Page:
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DRUK vs The World star Arantxa Castilla-La Mancha on her shady sisters & sharing her trans joy

‘DRUK vs The World’ star Arantxa Castilla-La Mancha on her shady sisters & sharing her trans joy

Arantxa Castilla-La Mancha
Courtesy of World of Wonder

Plus how she turned a painful childhood into something fabulous through the power of drag.

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Are you all as obsessed with Drag Race UK vs. The World as we are? Good, because only two episodes in this show is giving us all the serotonin we could ask for. From Le Grande Dame’s incredible looks to Tia Kofi’s quips to Choriza May’s, well, everything — because that queen is a riot— this season is off to a stellar start.

But with the good comes the pain, and by that we mean saying goodbye to another queen. This time around it was the oh-so-charming Arantxa Castilla-La Mancha. Fans first met and fell in love with this queen on the first season of Drag Race España when she skipped into the Werk Room bringing her bubblegum and ‘00s aesthetic into the competition. While she ultimately came in seventh on that season, she was a memorable queen and one ripe for a comeback — making her the perfect candidate for a return this season.

Despite her charm and clear joy at being back in the Drag Race fold this week, Arantxa was asked to sashay away following a performance in the ball challenge that left the judges cold. As always, this Spanish queen left with a bounce in her step and a twinkle in her eye, which reminds us of exactly why we love her oh-so-much.

PRIDE sat down with Arantxa to talk about strategy gone wrong, why she never lets her sisters’ teasing get her down, and how she took the pain of a childhood dominated by bullying and transformed it into something beautiful, inspiring, and healing through the art of drag.

PRIDE: I was so excited when I saw that you were joining this cast. One of the things I noticed right away is that you seem so much more comfortable in your skin. What did it mean to you to get to share this new version of yourself with the world?

Arantxa Castilla-La Mancha: It really made me happy. I know that sounds simple, but the fact that when I was on Drag Race the first time, I felt awful. I looked in the mirror, and I wanted to puke from what I saw. Then I went home, I worked hard on myself, and I worked on my craft. The call came at the right time because finally, I was feeling good about myself, good about my drag. I really believed in what I did. And then you get to do that in front of a TV? Yes!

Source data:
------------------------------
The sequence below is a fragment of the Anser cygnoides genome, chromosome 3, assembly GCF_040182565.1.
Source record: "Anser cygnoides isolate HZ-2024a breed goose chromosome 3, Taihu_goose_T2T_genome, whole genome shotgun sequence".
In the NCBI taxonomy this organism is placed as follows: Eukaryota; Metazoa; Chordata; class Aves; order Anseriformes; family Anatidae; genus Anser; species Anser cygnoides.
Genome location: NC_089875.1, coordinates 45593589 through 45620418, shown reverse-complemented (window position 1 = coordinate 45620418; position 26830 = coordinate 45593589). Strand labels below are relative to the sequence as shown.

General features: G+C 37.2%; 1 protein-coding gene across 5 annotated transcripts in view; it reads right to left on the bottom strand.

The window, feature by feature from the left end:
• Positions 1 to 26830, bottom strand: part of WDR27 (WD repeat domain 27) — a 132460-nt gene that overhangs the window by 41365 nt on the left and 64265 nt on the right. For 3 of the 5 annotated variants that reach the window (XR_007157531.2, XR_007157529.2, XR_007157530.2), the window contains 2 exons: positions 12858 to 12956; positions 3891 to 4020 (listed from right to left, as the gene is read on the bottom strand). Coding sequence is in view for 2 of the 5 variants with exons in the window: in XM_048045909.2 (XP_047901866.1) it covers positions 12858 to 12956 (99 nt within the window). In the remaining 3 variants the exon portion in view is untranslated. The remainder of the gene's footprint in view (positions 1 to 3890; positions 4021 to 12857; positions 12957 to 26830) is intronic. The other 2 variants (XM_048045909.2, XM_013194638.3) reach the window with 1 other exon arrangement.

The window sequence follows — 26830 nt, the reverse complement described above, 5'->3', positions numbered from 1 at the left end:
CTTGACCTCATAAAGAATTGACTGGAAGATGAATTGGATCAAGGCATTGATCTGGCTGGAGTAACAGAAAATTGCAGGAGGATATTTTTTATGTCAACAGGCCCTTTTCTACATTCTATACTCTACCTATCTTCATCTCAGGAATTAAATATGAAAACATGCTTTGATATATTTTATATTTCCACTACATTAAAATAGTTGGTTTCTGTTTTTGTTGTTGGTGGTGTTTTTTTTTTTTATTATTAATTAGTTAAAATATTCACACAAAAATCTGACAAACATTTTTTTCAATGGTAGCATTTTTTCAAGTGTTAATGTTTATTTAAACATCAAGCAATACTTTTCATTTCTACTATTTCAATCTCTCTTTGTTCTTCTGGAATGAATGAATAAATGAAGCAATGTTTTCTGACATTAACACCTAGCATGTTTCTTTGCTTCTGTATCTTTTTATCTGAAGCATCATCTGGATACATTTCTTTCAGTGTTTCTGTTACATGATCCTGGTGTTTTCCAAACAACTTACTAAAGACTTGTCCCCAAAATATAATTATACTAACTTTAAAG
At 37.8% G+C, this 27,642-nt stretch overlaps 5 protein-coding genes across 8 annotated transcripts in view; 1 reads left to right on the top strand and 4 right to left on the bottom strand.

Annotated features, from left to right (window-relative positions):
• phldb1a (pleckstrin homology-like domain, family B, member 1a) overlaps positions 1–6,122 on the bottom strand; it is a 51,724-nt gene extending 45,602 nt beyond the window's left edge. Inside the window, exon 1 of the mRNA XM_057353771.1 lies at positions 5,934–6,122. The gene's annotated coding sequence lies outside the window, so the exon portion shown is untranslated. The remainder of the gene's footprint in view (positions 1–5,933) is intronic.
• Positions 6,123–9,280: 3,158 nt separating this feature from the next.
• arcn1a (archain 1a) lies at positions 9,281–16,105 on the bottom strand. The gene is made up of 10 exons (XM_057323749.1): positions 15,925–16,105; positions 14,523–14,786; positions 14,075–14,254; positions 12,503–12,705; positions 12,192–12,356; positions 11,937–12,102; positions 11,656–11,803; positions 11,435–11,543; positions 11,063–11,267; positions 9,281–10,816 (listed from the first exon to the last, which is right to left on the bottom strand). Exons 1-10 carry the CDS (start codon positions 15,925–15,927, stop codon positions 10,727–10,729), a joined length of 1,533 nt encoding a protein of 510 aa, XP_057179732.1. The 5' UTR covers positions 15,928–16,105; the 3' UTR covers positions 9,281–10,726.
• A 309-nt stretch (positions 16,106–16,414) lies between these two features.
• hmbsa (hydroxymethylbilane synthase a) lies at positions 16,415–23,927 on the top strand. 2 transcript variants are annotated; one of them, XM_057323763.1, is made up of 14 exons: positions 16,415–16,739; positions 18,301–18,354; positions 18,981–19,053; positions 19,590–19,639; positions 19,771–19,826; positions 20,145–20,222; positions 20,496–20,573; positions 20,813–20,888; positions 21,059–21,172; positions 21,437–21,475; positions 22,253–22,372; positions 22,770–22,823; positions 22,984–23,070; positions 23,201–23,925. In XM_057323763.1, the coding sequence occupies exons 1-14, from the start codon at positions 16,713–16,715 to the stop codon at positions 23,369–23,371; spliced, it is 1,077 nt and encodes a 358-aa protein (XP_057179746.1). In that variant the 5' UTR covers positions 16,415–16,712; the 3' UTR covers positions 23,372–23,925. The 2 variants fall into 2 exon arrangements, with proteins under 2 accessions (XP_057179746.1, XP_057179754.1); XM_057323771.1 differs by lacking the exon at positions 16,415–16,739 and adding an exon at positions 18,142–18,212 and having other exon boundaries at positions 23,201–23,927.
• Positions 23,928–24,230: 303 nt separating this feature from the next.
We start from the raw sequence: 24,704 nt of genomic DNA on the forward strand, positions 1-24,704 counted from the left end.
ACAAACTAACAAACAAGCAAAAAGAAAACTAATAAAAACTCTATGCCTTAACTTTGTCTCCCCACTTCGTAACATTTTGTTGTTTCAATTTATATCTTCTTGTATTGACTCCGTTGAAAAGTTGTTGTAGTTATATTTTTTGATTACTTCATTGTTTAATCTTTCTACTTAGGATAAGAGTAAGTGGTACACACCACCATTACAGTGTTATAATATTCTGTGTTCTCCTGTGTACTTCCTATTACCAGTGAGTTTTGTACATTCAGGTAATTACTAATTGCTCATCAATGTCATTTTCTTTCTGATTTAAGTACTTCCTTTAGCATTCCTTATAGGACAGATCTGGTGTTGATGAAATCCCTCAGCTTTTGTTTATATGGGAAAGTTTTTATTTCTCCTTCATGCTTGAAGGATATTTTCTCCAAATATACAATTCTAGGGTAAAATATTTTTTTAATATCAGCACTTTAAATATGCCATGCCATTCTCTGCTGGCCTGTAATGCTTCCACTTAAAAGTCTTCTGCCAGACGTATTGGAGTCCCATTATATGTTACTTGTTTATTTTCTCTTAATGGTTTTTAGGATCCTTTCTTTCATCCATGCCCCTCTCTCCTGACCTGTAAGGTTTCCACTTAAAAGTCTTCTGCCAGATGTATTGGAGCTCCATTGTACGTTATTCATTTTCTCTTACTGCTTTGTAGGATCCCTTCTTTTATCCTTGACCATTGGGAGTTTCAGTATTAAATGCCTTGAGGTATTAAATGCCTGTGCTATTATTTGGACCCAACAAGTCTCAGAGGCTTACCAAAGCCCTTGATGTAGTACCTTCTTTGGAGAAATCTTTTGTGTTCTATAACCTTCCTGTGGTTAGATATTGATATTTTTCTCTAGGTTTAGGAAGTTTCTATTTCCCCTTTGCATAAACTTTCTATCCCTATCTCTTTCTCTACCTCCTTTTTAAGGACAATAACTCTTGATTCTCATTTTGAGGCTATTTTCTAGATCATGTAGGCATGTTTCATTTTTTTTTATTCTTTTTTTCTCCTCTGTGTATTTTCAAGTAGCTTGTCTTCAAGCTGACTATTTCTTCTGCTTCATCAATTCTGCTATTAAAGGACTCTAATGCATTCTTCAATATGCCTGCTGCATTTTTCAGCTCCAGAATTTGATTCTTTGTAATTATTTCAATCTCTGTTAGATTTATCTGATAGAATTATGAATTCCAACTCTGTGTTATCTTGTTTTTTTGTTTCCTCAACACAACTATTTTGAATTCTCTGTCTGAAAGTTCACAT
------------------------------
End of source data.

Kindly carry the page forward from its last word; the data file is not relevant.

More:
I love it! I want to congratulate you on being a part of the cast because UK vs. The World has such an especially international audience. How are you feeling about your time on the show?

I had a great time. Really... even though I cry a lot. But they're not bad tears. They're happy tears. I'm a crier and I'm on hormones. What do you expect? But there was no moment that I had a bad feeling, a bad thought. I was just having fun meeting new people and making new friends. And just being goofy and silly, which I know sounds stupid, but it made me really happy.

I'm so glad to hear that! One of the things I love about this format of the show is the way that they do the cast reveal. I'm curious, who were you most excited or gagged to see when that curtain came up?

How is that even a question? Mayhem Miller was in the room! She came after me so I was already sitting there. I was with Tia Kofi and Hannah Conda. I have an idea who might come out the door, but not really. Then I saw the silhouette and I was like, 'No way. There's no way.' It literally went up, I saw her face, and I was like, this is a joke. It's a gag. There's no way she's back on Drag Race for the third time. I mean, that's a Drag Race legend, a drag legend. And she's competing with us. Mmm-mmm, Chaka Khan.

Was there some degree of relief when she went out first because it opened up the competition? Or did it feel like a little bit of a gag?

Both! Actually, I was kind of playing the devil in that Untucked because they were all like, ‘Well, Mayhem forgot the words and Gothy didn't really show her drag in her season.’ I was like, ‘Actually imagine being eliminated first, twice. That is iconic. I was like, do it for the meme? Do for the title.’